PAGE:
The attackers have chosen a rather unknown scam for their attack and have used a new lure– this can be dangerous for inattentive readers. Vigilant and educated computer users can spot the scam quite easily: the email comes with a suspicious attachment, contains errors, as do the phishing page and the error message.

The HTML code suggests to us that they have copied together elements from various sources, presumably using different phishing kits, and have made mistakes when doing so as well.

Using the same server for delivering the images and collecting the phishing data is risky from the attackers' perspective. On the one hand, they are trying to cover up their tracks by visiting different domains, which would not immediately be suspicious in network data traffic, but on the other hand, with this attack, the server is a single point of failure for them.

This scam using a fake Excel document is entirely worth mentioning; however, luckily for the user, it can easily be revealed just by using your eyes.

Tips on handling such email securely

  • Use a comprehensive security solution and keep it up to date!
    Use email and spam protection to block tedious email.
    Protect your computer against malware by using a combination of reactive and proactive technologies.
  • Check emails for their plausibility. Ask yourself:Have I/has my company a reason for receiving this order from abroad?
    Am I the recipient of the email or is there a different address there?
    What impression does the email make on me? Is the language OK or unusual in some way?
  • As a general rule, treat emails from unknown senders with suspicion! If an email looks very strange, here's what to do: ignore it, delete it, but under no circumstances open attachments or click on links.
  • Opening file attachments harbours risks. Attachments should first be scanned with a security solution and, if necessary, deleted without being opened. If you are uncertain, send the file to G DATA SecurityLabs for investigation without opening it.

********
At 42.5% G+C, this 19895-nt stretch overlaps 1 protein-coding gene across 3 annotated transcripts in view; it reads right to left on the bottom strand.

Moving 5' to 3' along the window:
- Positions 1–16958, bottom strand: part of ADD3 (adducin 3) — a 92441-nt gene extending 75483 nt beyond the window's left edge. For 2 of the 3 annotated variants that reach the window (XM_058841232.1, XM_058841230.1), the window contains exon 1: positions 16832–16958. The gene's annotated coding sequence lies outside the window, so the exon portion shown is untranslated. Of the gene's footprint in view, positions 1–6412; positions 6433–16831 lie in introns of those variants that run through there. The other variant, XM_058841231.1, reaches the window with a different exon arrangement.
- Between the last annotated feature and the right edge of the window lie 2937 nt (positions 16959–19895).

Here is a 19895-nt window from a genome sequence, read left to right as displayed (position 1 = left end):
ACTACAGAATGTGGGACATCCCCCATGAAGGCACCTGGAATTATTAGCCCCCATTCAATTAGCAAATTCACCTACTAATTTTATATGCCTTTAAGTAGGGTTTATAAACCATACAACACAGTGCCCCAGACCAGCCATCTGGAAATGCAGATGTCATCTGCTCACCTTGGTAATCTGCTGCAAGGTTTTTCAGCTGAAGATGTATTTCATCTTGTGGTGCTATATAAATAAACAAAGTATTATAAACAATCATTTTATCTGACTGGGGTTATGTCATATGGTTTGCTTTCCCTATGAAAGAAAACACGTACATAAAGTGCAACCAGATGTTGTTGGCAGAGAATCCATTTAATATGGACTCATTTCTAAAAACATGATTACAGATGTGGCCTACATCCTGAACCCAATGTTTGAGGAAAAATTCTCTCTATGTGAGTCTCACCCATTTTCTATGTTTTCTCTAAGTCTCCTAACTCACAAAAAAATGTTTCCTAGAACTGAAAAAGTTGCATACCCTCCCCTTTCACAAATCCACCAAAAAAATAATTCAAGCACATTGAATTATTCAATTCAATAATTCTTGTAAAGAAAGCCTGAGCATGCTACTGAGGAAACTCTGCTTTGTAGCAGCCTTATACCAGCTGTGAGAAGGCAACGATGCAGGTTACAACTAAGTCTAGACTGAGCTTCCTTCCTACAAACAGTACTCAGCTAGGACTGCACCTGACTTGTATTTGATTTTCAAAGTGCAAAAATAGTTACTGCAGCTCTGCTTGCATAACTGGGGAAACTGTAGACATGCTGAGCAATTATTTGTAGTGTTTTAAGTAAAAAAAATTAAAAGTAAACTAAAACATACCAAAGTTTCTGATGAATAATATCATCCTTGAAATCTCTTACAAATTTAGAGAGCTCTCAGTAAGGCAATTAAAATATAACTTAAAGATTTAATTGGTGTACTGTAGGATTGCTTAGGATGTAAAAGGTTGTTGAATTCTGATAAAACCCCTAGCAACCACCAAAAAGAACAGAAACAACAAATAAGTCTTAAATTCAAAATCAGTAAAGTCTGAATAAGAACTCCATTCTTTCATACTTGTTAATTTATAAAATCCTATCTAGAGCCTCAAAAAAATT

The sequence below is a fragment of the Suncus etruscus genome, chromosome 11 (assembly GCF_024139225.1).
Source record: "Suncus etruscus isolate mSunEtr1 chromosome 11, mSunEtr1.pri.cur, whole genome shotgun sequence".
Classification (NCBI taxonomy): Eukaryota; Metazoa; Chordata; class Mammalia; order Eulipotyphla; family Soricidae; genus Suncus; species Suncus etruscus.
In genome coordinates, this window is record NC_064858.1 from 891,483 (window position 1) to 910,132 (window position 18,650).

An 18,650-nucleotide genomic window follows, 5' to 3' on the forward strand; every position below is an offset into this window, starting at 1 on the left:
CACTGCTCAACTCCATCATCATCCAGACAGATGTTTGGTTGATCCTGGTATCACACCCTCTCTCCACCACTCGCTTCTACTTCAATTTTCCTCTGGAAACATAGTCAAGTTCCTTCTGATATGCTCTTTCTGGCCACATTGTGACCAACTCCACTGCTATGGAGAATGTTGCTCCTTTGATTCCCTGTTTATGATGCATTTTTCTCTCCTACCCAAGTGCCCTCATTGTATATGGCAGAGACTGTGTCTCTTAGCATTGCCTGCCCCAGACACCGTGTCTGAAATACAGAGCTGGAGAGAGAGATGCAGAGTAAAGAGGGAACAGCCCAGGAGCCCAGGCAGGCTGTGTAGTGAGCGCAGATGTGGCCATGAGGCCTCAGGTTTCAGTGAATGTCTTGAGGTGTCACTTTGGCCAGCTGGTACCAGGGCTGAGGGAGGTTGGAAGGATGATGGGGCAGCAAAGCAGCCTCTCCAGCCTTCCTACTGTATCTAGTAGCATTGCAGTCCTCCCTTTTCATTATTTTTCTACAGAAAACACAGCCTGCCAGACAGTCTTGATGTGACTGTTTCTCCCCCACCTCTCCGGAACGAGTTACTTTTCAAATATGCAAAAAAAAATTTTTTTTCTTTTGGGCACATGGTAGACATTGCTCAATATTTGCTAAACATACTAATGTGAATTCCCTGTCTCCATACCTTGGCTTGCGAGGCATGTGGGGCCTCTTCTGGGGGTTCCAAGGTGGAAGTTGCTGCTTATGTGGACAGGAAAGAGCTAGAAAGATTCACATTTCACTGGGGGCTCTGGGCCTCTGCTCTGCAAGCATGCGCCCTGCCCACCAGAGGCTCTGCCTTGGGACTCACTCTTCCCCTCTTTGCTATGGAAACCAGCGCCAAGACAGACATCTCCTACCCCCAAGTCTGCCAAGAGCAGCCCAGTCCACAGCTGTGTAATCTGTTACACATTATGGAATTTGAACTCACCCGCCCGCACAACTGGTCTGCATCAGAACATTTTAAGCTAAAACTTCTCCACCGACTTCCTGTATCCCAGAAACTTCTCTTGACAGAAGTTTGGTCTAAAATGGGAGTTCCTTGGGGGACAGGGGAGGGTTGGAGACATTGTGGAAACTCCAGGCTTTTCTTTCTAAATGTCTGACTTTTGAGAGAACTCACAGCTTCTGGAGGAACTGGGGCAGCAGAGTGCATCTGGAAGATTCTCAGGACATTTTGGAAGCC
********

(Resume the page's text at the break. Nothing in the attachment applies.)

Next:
Links in emails should never be clicked on without thinking. Check the URL. Many email programs permit the actual target of the link to be seen by hovering the mouse over the visible link without actually clicking on it – the so-called mouse-over function. If you are uncertain, send the URL to G DATA SecurityLabs for investigation without clicking on it.
  • Emails with HTM(L) attachments should be looked at with great skepticism. The file format is commonly used for websites but not as a format to exchange information between individuals. The same is true for .js files (JavaScript).
  • Never respond to spam email!
    All a response does is indicate to the fraudsters that the address they wrote to is actually valid – and hence even more valuable to them.
  • Do not disclose any personal data – either via email or in dubious forms or on suspicious web pages!
  • In a corporate environment especially, it is worth speaking to your admin manager or even the CISO if something looks suspicious to you!